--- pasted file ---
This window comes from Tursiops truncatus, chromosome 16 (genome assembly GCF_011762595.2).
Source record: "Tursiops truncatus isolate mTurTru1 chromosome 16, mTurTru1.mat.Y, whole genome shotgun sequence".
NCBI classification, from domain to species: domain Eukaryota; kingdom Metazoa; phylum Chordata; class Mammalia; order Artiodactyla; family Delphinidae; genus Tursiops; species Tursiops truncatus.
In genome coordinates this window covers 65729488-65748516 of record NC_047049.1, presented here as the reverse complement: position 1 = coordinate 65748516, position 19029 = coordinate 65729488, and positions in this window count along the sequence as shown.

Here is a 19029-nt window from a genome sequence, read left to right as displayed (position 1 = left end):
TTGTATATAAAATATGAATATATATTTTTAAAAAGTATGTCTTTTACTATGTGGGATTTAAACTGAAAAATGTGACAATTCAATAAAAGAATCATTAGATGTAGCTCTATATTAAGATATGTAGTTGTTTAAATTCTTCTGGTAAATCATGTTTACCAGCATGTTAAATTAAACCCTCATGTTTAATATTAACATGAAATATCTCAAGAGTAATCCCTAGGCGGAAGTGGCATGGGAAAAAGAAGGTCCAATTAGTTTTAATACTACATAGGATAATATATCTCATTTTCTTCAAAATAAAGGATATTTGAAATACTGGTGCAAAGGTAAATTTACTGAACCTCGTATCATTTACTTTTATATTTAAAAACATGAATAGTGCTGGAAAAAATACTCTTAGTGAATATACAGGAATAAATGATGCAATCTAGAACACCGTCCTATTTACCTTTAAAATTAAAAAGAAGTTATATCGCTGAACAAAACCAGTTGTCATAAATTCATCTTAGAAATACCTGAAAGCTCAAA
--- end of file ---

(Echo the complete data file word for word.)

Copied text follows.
This window comes from Tursiops truncatus, chromosome 16 (genome assembly GCF_011762595.2).
Source record: "Tursiops truncatus isolate mTurTru1 chromosome 16, mTurTru1.mat.Y, whole genome shotgun sequence".
NCBI classification, from domain to species: domain Eukaryota; kingdom Metazoa; phylum Chordata; class Mammalia; order Artiodactyla; family Delphinidae; genus Tursiops; species Tursiops truncatus.
In genome coordinates this window covers 65729488-65748516 of record NC_047049.1, presented here as the reverse complement: position 1 = coordinate 65748516, position 19029 = coordinate 65729488, and positions in this window count along the sequence as shown.

Here is a 19029-nt window from a genome sequence, read left to right as displayed (position 1 = left end):
TTGTATATAAAATATGAATATATATTTTTAAAAAGTATGTCTTTTACTATGTGGGATTTAAACTGAAAAATGTGACAATTCAATAAAAGAATCATTAGATGTAGCTCTATATTAAGATATGTAGTTGTTTAAATTCTTCTGGTAAATCATGTTTACCAGCATGTTAAATTAAACCCTCATGTTTAATATTAACATGAAATATCTCAAGAGTAATCCCTAGGCGGAAGTGGCATGGGAAAAAGAAGGTCCAATTAGTTTTAATACTACATAGGATAATATATCTCATTTTCTTCAAAATAAAGGATATTTGAAATACTGGTGCAAAGGTAAATTTACTGAACCTCGTATCATTTACTTTTATATTTAAAAACATGAATAGTGCTGGAAAAAATACTCTTAGTGAATATACAGGAATAAATGATGCAATCTAGAACACCGTCCTATTTACCTTTAAAATTAAAAAGAAGTTATATCGCTGAACAAAACCAGTTGTCATAAATTCATCTTAGAAATACCTGAAAGCTCAAA